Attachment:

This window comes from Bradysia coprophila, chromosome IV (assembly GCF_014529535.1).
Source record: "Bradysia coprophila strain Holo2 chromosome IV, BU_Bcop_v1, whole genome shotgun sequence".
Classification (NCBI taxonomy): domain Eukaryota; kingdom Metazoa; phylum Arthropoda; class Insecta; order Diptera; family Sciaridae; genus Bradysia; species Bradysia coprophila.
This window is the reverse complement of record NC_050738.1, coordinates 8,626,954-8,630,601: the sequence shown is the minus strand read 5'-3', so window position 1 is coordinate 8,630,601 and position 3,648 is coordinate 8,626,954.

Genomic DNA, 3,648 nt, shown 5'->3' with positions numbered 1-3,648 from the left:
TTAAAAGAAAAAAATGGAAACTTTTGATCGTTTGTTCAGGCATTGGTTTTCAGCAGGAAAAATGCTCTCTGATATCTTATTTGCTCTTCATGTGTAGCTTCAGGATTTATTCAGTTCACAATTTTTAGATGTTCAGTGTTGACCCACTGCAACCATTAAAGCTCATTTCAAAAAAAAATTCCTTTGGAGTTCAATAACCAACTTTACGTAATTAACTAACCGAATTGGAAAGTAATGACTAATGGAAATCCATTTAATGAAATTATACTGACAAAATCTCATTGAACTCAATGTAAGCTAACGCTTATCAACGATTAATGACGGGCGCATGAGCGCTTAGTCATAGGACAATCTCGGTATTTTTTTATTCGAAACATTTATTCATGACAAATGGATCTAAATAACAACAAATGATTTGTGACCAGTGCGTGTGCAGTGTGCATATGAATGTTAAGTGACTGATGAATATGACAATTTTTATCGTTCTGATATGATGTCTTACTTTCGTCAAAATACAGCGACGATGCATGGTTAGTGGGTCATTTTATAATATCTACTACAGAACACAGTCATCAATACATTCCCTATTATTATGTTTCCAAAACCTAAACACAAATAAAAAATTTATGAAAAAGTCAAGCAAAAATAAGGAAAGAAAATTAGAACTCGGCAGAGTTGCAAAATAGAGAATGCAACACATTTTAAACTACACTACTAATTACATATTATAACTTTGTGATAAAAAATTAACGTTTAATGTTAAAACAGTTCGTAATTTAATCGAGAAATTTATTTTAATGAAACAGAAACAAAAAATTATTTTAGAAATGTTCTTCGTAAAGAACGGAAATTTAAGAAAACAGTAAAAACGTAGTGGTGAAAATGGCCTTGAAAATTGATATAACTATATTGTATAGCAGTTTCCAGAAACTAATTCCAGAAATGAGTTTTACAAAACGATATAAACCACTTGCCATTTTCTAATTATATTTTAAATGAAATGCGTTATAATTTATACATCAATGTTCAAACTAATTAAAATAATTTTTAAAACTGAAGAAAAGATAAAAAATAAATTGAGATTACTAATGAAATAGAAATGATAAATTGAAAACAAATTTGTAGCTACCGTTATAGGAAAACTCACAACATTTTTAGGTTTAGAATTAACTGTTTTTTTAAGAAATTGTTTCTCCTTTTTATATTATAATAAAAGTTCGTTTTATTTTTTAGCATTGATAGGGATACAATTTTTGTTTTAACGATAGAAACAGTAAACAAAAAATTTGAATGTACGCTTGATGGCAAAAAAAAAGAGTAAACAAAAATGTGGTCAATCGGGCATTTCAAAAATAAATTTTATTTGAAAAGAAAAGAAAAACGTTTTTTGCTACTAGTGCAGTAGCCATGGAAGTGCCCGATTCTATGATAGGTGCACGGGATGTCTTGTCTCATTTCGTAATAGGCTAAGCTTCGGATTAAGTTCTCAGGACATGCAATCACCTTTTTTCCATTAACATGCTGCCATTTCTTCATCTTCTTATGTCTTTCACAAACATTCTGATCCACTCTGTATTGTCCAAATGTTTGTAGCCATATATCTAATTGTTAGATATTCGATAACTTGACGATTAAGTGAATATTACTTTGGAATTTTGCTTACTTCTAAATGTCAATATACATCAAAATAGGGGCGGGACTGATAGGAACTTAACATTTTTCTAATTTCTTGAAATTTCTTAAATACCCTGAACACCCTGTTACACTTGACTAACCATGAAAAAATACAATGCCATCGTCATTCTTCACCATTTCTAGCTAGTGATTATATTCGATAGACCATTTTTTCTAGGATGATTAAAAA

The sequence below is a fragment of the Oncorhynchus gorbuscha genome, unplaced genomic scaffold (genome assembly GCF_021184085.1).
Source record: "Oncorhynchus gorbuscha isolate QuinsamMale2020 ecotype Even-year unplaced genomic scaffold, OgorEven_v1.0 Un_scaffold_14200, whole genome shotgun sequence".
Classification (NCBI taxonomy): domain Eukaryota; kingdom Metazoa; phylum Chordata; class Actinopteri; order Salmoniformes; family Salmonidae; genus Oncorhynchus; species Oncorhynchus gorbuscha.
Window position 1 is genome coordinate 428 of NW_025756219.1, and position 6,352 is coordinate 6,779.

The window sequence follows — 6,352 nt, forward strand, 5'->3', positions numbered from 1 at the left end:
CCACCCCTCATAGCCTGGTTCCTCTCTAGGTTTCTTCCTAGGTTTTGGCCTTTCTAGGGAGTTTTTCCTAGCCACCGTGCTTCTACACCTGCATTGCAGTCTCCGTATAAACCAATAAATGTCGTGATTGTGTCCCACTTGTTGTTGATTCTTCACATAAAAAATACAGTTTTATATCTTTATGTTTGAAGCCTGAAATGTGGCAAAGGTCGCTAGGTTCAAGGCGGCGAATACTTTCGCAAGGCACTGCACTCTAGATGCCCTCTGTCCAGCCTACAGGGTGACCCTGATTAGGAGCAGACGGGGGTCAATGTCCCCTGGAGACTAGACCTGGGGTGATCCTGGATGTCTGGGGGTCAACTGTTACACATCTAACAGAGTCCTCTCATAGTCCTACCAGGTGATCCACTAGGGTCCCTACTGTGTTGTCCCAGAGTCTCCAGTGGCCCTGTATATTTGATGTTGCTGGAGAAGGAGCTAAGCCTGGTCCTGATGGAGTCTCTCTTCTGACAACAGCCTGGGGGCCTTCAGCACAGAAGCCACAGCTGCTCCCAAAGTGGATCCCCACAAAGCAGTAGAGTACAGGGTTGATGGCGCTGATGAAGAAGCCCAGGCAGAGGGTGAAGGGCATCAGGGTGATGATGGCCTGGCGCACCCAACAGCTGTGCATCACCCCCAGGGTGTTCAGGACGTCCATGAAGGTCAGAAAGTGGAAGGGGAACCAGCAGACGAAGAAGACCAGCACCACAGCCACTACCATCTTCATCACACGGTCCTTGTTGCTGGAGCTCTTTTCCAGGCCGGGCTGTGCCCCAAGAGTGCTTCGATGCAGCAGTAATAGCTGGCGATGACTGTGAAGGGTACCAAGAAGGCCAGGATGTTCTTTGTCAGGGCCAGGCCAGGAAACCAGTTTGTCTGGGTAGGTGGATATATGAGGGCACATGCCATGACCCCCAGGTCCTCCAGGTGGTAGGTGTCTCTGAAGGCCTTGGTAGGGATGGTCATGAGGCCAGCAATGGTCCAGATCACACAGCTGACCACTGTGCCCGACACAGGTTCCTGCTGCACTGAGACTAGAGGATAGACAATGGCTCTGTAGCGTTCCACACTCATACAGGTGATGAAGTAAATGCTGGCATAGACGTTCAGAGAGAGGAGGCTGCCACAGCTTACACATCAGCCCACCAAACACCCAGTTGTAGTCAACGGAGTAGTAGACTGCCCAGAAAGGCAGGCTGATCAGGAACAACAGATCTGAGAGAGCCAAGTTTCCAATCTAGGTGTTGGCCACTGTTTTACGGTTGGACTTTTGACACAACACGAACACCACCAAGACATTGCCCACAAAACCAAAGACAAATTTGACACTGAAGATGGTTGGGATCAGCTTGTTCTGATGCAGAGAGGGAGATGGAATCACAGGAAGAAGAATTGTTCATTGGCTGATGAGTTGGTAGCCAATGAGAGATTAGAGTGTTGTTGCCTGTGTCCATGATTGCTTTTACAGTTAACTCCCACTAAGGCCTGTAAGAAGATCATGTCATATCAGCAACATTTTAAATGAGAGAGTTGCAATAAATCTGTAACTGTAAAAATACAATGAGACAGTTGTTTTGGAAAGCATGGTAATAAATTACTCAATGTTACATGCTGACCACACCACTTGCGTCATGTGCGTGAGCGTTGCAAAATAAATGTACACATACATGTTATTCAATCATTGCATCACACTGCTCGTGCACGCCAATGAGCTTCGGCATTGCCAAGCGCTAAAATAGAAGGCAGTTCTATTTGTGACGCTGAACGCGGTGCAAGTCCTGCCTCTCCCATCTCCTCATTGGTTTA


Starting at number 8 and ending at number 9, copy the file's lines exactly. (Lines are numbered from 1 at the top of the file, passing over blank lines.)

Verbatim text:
Source record: "Oncorhynchus gorbuscha isolate QuinsamMale2020 ecotype Even-year unplaced genomic scaffold, OgorEven_v1.0 Un_scaffold_14200, whole genome shotgun sequence".
Classification (NCBI taxonomy): domain Eukaryota; kingdom Metazoa; phylum Chordata; class Actinopteri; order Salmoniformes; family Salmonidae; genus Oncorhynchus; species Oncorhynchus gorbuscha.